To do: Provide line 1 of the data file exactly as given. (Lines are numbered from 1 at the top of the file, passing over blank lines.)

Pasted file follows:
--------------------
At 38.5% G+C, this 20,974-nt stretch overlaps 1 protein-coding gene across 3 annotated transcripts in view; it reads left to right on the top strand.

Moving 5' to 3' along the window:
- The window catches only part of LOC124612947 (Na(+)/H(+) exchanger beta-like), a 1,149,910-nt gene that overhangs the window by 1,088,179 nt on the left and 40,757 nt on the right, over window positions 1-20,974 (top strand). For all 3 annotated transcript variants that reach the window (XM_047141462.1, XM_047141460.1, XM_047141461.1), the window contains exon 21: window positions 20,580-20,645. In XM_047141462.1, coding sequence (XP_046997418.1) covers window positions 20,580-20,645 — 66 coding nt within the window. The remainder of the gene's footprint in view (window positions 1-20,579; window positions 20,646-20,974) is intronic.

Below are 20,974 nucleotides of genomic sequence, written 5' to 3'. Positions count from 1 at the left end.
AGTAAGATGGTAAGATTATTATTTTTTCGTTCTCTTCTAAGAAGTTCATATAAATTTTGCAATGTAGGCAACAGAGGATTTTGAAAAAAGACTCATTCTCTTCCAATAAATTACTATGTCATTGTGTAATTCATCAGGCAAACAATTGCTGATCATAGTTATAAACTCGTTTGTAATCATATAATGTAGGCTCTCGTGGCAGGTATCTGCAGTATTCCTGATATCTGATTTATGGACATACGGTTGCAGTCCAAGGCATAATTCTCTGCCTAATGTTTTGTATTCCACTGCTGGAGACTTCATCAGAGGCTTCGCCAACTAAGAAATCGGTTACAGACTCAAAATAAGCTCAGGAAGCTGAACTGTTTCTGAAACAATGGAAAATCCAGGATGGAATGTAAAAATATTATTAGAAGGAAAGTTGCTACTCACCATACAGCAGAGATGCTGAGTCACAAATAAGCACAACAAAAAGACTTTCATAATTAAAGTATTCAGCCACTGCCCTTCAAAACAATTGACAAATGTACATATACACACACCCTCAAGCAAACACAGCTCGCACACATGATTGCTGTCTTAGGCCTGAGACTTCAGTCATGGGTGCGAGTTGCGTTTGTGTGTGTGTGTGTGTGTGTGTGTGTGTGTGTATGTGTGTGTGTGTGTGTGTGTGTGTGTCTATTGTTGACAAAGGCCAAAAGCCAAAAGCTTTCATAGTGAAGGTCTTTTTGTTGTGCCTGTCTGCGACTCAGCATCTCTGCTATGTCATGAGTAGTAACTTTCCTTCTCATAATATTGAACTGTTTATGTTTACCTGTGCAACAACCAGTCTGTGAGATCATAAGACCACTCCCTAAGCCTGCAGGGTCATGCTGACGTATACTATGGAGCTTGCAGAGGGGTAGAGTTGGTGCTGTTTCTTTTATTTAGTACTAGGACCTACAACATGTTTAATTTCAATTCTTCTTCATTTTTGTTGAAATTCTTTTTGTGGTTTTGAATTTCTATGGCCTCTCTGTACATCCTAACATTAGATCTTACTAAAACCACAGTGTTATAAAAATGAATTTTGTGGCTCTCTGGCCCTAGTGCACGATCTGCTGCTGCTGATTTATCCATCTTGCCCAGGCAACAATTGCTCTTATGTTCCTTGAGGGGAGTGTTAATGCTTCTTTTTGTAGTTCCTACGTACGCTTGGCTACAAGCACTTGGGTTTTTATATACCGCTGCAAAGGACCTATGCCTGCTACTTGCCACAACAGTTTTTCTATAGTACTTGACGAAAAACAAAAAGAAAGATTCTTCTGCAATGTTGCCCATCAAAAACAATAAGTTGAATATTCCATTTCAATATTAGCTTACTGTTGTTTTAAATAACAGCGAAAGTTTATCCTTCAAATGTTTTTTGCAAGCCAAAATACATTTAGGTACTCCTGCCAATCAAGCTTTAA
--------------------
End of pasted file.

At 38.5% G+C, this 20,974-nt stretch overlaps 1 protein-coding gene across 3 annotated transcripts in view; it reads left to right on the top strand.